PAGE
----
Gustavo Nobrega
Postcard with intervention by Aristides Klafke

With a silent explosion From the 50s onwards, mail art was pioneered by Ray Johnson and the New York Correspondance School, but it was also part of manifestations such as Fluxus, by Maciunas. As the name delivery, it is a movement in which the art fits inside an envelope or package that can be transported by mail. The possibilities are many and not just limited to letters or postcards. In Brazil, the movement began to take shape in the 60s.

Also known as postal art — a term that fell into disuse because it was reduced to just one of the things used, the postcard — the movement consists of an exchange of information, creation of networks and, at that time, a new medium for art. . One cannot be fooled into thinking that only works made on paper were sent by mail, but also objects, K7s tapes and videos, some even changing pieces of fabric from their own clothes. Artists looked for ways to tap into all five senses in what was sent to colleagues.

This movement “is no longer an “ism”, but the most viable way out that existed for art in recent years and the reasons were simple: anti-bourgeois, anti-commercial, anti-system, etc. in 1976 in the Jornal Letreiro, of the Federal University of Rio Grande do Norte. For him, one of the national exponents of mail art, the movement was essential when it comes to breaking down barriers, either because it crosses physical borders by interconnecting artists from all corners of the planet or because there are “neither judgments nor awards for works”.

With a marginal atmosphere, since only those who receive and forward have contact with the works, mail art was closed to its agents, creating an intimate fluidity. In Brazil, the movement received a great tribute at the 1981 Bienal de São Paulo, where it had a space just to exhibit pieces produced in this flow, inviting artists from all over the world. The general curator of that edition was the critic Walter Zanini, who for some years already dedicated himself to highlighting the correct art in his speeches and writings. In a 1977 text for the newspaper O Estado de São Paulo, he commented that it could not be “denyed that this activity triggers new communicational and structural situations for artistic language”.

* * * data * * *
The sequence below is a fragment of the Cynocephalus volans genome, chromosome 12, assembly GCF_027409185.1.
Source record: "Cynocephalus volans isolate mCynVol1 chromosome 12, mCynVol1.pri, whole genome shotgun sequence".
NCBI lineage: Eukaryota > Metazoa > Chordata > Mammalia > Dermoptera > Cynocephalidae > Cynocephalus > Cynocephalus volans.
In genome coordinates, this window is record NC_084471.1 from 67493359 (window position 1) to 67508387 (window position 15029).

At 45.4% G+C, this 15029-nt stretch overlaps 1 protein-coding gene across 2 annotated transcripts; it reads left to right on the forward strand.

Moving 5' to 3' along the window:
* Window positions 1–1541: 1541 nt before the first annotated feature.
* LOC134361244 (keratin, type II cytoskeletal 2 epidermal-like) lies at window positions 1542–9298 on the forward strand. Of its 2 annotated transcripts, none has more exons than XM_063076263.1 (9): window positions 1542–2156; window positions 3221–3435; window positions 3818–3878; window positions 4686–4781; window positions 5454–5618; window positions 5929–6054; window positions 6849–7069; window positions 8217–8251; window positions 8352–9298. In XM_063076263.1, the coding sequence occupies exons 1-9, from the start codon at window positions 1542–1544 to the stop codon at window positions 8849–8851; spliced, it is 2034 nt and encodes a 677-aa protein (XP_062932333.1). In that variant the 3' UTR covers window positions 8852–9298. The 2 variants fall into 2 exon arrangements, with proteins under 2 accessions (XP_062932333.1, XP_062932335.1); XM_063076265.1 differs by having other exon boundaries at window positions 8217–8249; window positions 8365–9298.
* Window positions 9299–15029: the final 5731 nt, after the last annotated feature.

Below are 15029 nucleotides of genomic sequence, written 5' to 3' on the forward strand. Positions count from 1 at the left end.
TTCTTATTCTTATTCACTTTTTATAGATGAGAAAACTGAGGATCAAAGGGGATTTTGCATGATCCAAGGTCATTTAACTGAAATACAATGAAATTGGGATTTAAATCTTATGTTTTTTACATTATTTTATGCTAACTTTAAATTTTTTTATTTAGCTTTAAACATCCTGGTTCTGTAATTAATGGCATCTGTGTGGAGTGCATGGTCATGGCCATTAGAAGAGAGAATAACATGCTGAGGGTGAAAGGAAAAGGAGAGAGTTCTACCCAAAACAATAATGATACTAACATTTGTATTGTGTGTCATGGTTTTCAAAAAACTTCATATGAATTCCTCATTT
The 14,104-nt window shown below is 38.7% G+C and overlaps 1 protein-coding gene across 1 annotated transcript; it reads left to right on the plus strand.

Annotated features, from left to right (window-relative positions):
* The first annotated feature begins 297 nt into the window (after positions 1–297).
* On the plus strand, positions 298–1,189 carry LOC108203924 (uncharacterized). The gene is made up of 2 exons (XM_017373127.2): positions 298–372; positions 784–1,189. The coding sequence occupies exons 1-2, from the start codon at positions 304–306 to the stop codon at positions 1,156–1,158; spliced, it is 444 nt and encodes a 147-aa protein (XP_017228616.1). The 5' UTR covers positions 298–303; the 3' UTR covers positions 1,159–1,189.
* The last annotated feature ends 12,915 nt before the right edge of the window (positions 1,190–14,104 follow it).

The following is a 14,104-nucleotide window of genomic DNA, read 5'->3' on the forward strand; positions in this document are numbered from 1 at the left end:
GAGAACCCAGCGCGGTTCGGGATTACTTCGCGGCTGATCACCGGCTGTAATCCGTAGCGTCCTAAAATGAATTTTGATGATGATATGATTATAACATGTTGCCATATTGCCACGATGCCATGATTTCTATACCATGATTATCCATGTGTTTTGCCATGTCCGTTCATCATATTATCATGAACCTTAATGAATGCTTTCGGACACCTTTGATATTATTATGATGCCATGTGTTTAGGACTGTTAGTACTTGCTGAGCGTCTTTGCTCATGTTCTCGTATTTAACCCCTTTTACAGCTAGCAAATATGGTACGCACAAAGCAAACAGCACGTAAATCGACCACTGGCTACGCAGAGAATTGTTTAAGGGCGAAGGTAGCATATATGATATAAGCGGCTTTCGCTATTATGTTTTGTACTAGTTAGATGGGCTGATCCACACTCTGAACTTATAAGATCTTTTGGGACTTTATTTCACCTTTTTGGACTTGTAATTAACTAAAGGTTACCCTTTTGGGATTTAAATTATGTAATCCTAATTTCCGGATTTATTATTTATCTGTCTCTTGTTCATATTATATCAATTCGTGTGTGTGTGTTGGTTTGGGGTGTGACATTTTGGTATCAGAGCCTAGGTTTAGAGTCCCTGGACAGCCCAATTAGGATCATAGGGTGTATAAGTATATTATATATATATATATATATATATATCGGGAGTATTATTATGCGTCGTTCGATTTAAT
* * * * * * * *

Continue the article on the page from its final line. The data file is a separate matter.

Involved in research on marginal groups, such as Poema-Processo and Nervo Óptico, which have been exhibited at Galeria Superfície in recent years, the gallery's director, Gustavo Nóbrega, also dedicated himself to researching mail art, creating an interest in encouraging its circulation in the market: “The idea is to create a collector's look for it, in addition to publicizing and showing this production that was very important”.

During the last year-end vacation, Nóbrega took a trip to the Northeast to visit the studios of artists who participated in those activities, he points out the region as the cradle of the avant-garde of the movement. In São Paulo, he found very little material, “one, two or three little envelopes”, there he found works in droves, “giant files”. Mail art, which was even more popular with artists in Brazil around the 70s, was not assimilated as something commercial: “It was even anti-market”, he says. The works were exchanged between the artists themselves, institutions and galleries did not substantially integrate this into their collections. Even because, according to Gustavo, the artists themselves had no intention of selling these works.

The Surface represents Falves Silva, one of the names that most produced mail art. It was in Falves' studio that Gustavo found most of the works he brought with him to São Paulo. A priori, he intended to have an exhibition with only works from the movement, but he thought it would be a lot of information. Some of the works that passed through Nóbrega's research are in the gallery's current exhibition, entitled Novos Meios e Conceitualismo nos 70's. among others. Materials from the Karimbada collective as well as works from the Olho Mágico exhibition (1978) will also be included.

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